Investigators to test efficiency, extent and duration of gene silencing using siRNA in inflammation models involved in type-2 diabetes

September 24, 2009

WORCESTER, Mass. – As part of an effort to support investigators exploring bold ideas that have the potential to catapult fields forward and speed the translation of research into improved health, the National Institutes of Health has awarded researchers at the University of Massachusetts Medical School (UMMS) a 5-year, $6 million Director’s Transformative R01 (t-R01) Award to continue pursuit of a novel approach to the delivery of small pieces of genetic material in order to silence genes using “RNA interference.” Investigators at UMMS will attempt to quantify and control the delivery, distribution and efficacy of short pieces of RNA to suppress the genes in immune cells responsible for insulin resistance and inflammation associated with type 2 diabetes.

“RNAi-based therapies have the potential to transform the practice of medicine for numerous major human diseases such as diabetes, rheumatoid arthritis and atherosclerosis,” said Michael P. Czech, PhD, principle investigator of the study, who is chair and professor of molecular medicine and biochemistry & molecular pharmacology at UMMS. “This grant will allow us to potentially answer major questions about the delivery of short strands of double stranded RNA to specific target tissue that could have far-ranging implications for potential future therapies.”

The discovery in 1998 that short strands of RNA can silence the action of a given gene changed the scientific world’s understanding of how genes are regulated. Highly specific and highly potent, “RNA interference” or “RNAi” has become both a crucial laboratory technique and widely studied for potential therapeutic applications; the explanation of the mechanism of RNAi was recognized with the 2006 Nobel Prize in Medicine, awarded to UMMS Professor Craig C. Mello, PhD, and collaborator Andrew Z. Fire, PhD, of Stanford University. Since the discovery, laboratories around the world have focused on the potential of RNAi to silence genes with high specificity, low toxicity and minimal immune system response.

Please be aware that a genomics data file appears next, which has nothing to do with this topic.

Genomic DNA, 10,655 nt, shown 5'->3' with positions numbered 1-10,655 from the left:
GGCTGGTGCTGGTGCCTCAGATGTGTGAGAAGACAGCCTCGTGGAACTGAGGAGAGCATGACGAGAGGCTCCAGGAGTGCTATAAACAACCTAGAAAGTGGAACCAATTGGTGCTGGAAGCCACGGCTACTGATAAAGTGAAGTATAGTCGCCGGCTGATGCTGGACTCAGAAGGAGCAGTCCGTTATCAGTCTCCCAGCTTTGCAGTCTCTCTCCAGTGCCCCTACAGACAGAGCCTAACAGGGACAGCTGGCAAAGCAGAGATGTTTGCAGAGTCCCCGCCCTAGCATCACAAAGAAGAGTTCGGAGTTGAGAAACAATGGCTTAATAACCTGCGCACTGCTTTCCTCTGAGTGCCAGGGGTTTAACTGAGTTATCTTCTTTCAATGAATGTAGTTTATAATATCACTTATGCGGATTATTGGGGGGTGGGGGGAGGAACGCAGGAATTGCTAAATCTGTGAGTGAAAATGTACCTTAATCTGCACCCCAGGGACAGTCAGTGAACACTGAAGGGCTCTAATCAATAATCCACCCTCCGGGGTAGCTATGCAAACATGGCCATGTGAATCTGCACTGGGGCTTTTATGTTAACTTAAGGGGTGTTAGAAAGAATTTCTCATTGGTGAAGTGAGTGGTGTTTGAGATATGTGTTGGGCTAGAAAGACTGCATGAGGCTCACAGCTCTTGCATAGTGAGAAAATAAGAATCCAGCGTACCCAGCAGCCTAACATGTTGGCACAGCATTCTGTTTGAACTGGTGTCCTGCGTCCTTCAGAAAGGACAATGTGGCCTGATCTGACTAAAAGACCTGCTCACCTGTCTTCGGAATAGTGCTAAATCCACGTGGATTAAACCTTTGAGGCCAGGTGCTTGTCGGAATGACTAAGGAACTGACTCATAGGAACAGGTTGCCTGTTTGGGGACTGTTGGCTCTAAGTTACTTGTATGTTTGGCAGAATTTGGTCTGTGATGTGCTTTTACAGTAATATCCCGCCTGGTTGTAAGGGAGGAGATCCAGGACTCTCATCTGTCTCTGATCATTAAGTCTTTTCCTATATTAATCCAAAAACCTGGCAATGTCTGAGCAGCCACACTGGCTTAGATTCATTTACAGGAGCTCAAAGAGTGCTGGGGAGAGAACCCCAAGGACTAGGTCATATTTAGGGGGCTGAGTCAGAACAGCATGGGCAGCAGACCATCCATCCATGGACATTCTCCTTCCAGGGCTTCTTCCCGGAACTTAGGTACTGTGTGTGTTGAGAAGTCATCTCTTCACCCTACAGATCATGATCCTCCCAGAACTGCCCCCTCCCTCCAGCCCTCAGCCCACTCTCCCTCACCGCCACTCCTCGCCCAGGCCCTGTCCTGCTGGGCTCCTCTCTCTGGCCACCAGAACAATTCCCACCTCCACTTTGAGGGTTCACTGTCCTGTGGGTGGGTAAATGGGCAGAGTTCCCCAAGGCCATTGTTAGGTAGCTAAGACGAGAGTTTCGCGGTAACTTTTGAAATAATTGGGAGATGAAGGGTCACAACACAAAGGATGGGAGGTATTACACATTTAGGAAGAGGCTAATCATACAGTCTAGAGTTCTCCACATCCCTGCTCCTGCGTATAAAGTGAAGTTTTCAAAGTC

But how to deliver tiny strands of genetic material into cells in a living organism has been a formidable obstacle. In previous studies, Czech and his collaborator Gary R. Ostroff, PhD, and their colleagues at UMMS have successfully engineered small encapsulating particles containing short pieces of RNA, which dramatically silenced genes in mice following oral administration in small doses. Research supported by the Transformative Award will target delivery of small RNA particles to a type of white blood cell called a macrophage. These cells engulf and digest cellular debris and respond to invading organisms by stimulating the immune response. Because macrophages control the inflammatory response in diseases such as diabetes and atherosclerosis (a precursor to heart disease), they represent an attractive target for drug delivery. An initial proof-of-effectiveness study will focus on controlling macrophage inflammation in models of type-2 diabetes.